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  • Writer's pictureEvan

The Most Essential Albums In Music (Pt. 1)

Updated: Oct 28, 2022

In each entry of this series, I will go through ten albums which I deem to be some of the most essential for any music listener. Therefore, if there is an album here you have not heard, you are certainly missing out on some phenomenal music. These are not necessarily the ten most essential ever; this is merely a fraction of them. In no particular order, here are the first ten albums I would recommend to any fan of music.

1. Daft Punk - Discovery


This could be argued to be the best album in house music. Discovery falls into the sub-genre of 'French house', meaning that it combines elements of house, disco, and funk. The result is one of the most colourful and immersive albums I have ever heard, with dense electronic production combining a range of samples into such smooth and memorable sounds. It's extremely catchy, and with so much detail that fans are still discovering new samples to this day.

2. Jimi Hendrix - Electric Ladyland


This classic album is an era-defining masterpiece in psychedelic rock. With engaging lead vocals and catchy guitar work, it's an accessible entry point into rock music, but its instrumentation is far from ordinary. Jimi is an excellent guitarist, showcasing his skills with long and intricate solos across this album. With iconic tracks like 'Voodoo Chile' and the cover of 'All Along the Watchtower', it's an undeniable classic which had such a huge impact on music culture.

3. Boldy James & Sterling Toles - Manger on McNichols


I don't want this list to consist only of the obvious classics, so I feel it necessary to mention some essential contemporary releases. A great example is Manger on McNichols, a boundary-pushing hip hop album which took over a decade's work to create. The production is grand and theatrical, incorporating such dramatic and layered jazz instrumentation. Boldy's writing is so personal and tragic, and never fails to keep the listener engaged.

4. Michael Jackson - Off the Wall


Michael Jackson is arguably the most iconic figure in music history, and he has his fair share of classic albums. While some may point to Thriller or Bad as his most memorable and hard-hitting releases, Off the Wall is on the same level. The disco production is so intricate and layered, but does not distract from the smooth and soulful vocals from Michael which give the album such a fiery energy. This album encapsulates such a warm and lively atmosphere; it's disco at its finest, and expertly produced.

5. Sufjan Stevens - Illinois


Illinois is an incredible folk album in which each song describes stories or events relating to the different places or people of Illinois. As a whole, it forms such a satisfying and cohesive experience, but each song individually is just as strong. The production is lavish and summery, with beautiful guitar work and backing vocals which add so much power to Sufjan's words. The bright production is gorgeous, complimented by the soft and elegant vocals from Sufjan.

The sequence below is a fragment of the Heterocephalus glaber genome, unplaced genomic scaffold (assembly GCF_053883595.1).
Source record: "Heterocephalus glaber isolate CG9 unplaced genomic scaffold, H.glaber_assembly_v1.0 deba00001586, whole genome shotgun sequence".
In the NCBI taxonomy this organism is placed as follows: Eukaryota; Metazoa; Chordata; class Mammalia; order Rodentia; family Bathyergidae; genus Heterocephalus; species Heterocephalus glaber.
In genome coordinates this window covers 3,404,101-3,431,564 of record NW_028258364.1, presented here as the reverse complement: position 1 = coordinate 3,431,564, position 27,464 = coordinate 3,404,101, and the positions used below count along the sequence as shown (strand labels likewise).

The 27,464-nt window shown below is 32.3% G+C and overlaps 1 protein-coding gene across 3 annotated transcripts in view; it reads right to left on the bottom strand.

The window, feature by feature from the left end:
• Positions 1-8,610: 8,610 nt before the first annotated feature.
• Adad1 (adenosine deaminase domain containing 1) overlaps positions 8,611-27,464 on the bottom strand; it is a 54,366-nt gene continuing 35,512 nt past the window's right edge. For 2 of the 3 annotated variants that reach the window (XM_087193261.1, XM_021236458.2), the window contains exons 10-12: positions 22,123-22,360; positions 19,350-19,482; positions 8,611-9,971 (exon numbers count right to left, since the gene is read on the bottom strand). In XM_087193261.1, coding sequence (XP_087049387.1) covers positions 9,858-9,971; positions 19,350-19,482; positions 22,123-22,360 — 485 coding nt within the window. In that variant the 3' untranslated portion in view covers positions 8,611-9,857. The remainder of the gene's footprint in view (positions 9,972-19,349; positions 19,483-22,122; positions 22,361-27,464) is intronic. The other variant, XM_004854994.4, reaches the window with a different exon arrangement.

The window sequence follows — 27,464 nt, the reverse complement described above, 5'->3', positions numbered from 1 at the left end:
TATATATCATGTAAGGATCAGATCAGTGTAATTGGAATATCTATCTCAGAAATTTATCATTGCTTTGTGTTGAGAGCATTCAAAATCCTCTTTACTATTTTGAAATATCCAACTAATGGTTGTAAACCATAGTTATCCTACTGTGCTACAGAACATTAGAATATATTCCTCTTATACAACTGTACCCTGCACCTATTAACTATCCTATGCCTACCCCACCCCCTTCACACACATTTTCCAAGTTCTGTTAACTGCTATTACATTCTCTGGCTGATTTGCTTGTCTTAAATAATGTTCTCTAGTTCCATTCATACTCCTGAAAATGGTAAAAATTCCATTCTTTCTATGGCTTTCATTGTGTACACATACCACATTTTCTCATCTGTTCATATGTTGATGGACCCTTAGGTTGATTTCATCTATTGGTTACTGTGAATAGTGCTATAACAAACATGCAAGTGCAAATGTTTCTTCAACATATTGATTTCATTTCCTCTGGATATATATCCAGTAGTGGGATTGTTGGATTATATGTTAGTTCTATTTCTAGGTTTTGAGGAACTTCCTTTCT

6. Björk - Vespertine


Vespertine is such a dense and unpredictable experience. There are dark moments with glitchy electronic production, contrasted by uplifting pop tracks where Björk's vocals truly shine. There is such a captivating dichotomy between songs in this album, keeping the listener engaged and immersed in the whimsical atmosphere Björk creates. Björk captures such a creative sound, with moments of serenity followed by passages of distorted production and impassioned vocals.

7. Miles Davis - In a Silent Way


Miles Davis has a range of jazz albums that could be called his best, and a catalogue with more classics than almost any other musician. In a Silent Way is just one of his many masterpieces. Split into two lengthy tracks, the first establishes such a spacious and dark atmosphere like the depths of a cave. The second track is far more lively and emphasises the more wild and experimental elements of jazz fusion that Miles embraced at the time. It's vibrant, atmospheric, and flawless.

8. Curtis Mayfield - Superfly


For fans of Stevie Wonder and Chicago soul, I could not recommend this album more. Superfly combines the funk and groovy elements of Curtis's debut with a more dramatic sound full with swelling strings and blaring horns. This more cinematic approach to production is because Superfly is the soundtrack for a film of the same name. Furthermore, Curtis borrows themes of crime, drug use and freedom from the film in this album, creating such a captivating and cohesive project.

9. Talking Heads - Remain In Light


This is an era-defining punk album full of character and energy. The production is skittish and quick, matching David Byrne's unpredictable energy. The first half of the record is explosive, with track after track being some of punk music's greatest songs. The second half loses this fire in place of a more sombre and dark tone. While the former half is abrasive and loud, the latter half is ambient and slow. This strange dichotomy makes it such an exciting and dynamic listening experience.

10. Nina Simone - Pastel Blues


What I appreciate most about Nina's music is her voice: she has such a unique tone and articulation to her words that sets her apart from any other singer, giving her music so much personality. Pastel Blues is crossover between jazz and soul, with raw soulful vocals over lively jazz production. The two go hand in hand perfectly, with the clear highlight of this record being the epic closer, 'Sinnerman'. It's a jazz and soul classic as stellar as any other. Its short length makes it so enticing to play the whole thing over again once it's finished.

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